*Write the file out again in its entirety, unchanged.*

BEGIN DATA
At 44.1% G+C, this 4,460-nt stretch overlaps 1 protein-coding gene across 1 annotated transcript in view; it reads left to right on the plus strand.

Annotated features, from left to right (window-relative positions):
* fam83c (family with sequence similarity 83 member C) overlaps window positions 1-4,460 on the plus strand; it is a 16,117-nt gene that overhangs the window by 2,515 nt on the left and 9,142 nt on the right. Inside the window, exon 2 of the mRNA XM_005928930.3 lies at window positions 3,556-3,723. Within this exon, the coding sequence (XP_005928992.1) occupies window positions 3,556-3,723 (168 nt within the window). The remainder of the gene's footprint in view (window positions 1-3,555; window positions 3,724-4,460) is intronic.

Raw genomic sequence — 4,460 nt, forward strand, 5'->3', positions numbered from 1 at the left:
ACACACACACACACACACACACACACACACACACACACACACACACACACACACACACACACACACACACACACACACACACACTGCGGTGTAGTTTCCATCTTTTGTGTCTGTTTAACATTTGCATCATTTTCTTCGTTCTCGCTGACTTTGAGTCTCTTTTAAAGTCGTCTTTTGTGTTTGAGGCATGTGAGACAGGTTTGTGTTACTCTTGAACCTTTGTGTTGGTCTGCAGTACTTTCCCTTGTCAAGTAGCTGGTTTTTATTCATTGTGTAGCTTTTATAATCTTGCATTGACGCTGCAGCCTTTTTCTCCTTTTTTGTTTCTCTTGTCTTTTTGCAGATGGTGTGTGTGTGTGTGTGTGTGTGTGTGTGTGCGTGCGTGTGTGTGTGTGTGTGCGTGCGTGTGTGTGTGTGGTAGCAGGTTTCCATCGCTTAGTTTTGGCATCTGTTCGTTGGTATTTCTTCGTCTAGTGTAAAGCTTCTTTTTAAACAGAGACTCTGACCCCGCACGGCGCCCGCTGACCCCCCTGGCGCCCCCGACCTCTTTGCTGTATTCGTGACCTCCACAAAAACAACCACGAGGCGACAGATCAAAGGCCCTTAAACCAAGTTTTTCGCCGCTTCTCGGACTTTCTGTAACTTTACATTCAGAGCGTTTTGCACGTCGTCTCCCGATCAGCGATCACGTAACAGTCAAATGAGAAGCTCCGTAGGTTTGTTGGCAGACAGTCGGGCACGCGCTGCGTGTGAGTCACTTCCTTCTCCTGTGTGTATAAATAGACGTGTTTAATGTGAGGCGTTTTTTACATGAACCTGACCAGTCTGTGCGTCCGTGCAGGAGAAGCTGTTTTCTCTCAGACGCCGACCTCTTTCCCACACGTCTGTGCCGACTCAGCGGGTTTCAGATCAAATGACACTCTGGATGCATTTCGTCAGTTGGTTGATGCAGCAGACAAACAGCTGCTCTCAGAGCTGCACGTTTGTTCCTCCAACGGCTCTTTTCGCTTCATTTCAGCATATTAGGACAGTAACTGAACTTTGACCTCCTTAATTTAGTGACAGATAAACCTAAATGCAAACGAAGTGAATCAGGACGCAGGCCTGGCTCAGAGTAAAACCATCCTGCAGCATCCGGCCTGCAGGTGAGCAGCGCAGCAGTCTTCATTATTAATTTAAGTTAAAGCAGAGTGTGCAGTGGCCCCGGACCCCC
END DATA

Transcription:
At 44.1% G+C, this 4,460-nt stretch overlaps 1 protein-coding gene across 1 annotated transcript in view; it reads left to right on the plus strand.

Annotated features, from left to right (window-relative positions):
* fam83c (family with sequence similarity 83 member C) overlaps window positions 1-4,460 on the plus strand; it is a 16,117-nt gene that overhangs the window by 2,515 nt on the left and 9,142 nt on the right. Inside the window, exon 2 of the mRNA XM_005928930.3 lies at window positions 3,556-3,723. Within this exon, the coding sequence (XP_005928992.1) occupies window positions 3,556-3,723 (168 nt within the window). The remainder of the gene's footprint in view (window positions 1-3,555; window positions 3,724-4,460) is intronic.

Raw genomic sequence — 4,460 nt, forward strand, 5'->3', positions numbered from 1 at the left:
ACACACACACACACACACACACACACACACACACACACACACACACACACACACACACACACACACACACACACACACACACACTGCGGTGTAGTTTCCATCTTTTGTGTCTGTTTAACATTTGCATCATTTTCTTCGTTCTCGCTGACTTTGAGTCTCTTTTAAAGTCGTCTTTTGTGTTTGAGGCATGTGAGACAGGTTTGTGTTACTCTTGAACCTTTGTGTTGGTCTGCAGTACTTTCCCTTGTCAAGTAGCTGGTTTTTATTCATTGTGTAGCTTTTATAATCTTGCATTGACGCTGCAGCCTTTTTCTCCTTTTTTGTTTCTCTTGTCTTTTTGCAGATGGTGTGTGTGTGTGTGTGTGTGTGTGTGTGTGCGTGCGTGTGTGTGTGTGTGTGCGTGCGTGTGTGTGTGTGGTAGCAGGTTTCCATCGCTTAGTTTTGGCATCTGTTCGTTGGTATTTCTTCGTCTAGTGTAAAGCTTCTTTTTAAACAGAGACTCTGACCCCGCACGGCGCCCGCTGACCCCCCTGGCGCCCCCGACCTCTTTGCTGTATTCGTGACCTCCACAAAAACAACCACGAGGCGACAGATCAAAGGCCCTTAAACCAAGTTTTTCGCCGCTTCTCGGACTTTCTGTAACTTTACATTCAGAGCGTTTTGCACGTCGTCTCCCGATCAGCGATCACGTAACAGTCAAATGAGAAGCTCCGTAGGTTTGTTGGCAGACAGTCGGGCACGCGCTGCGTGTGAGTCACTTCCTTCTCCTGTGTGTATAAATAGACGTGTTTAATGTGAGGCGTTTTTTACATGAACCTGACCAGTCTGTGCGTCCGTGCAGGAGAAGCTGTTTTCTCTCAGACGCCGACCTCTTTCCCACACGTCTGTGCCGACTCAGCGGGTTTCAGATCAAATGACACTCTGGATGCATTTCGTCAGTTGGTTGATGCAGCAGACAAACAGCTGCTCTCAGAGCTGCACGTTTGTTCCTCCAACGGCTCTTTTCGCTTCATTTCAGCATATTAGGACAGTAACTGAACTTTGACCTCCTTAATTTAGTGACAGATAAACCTAAATGCAAACGAAGTGAATCAGGACGCAGGCCTGGCTCAGAGTAAAACCATCCTGCAGCATCCGGCCTGCAGGTGAGCAGCGCAGCAGTCTTCATTATTAATTTAAGTTAAAGCAGAGTGTGCAGTGGCCCCGGACCCCC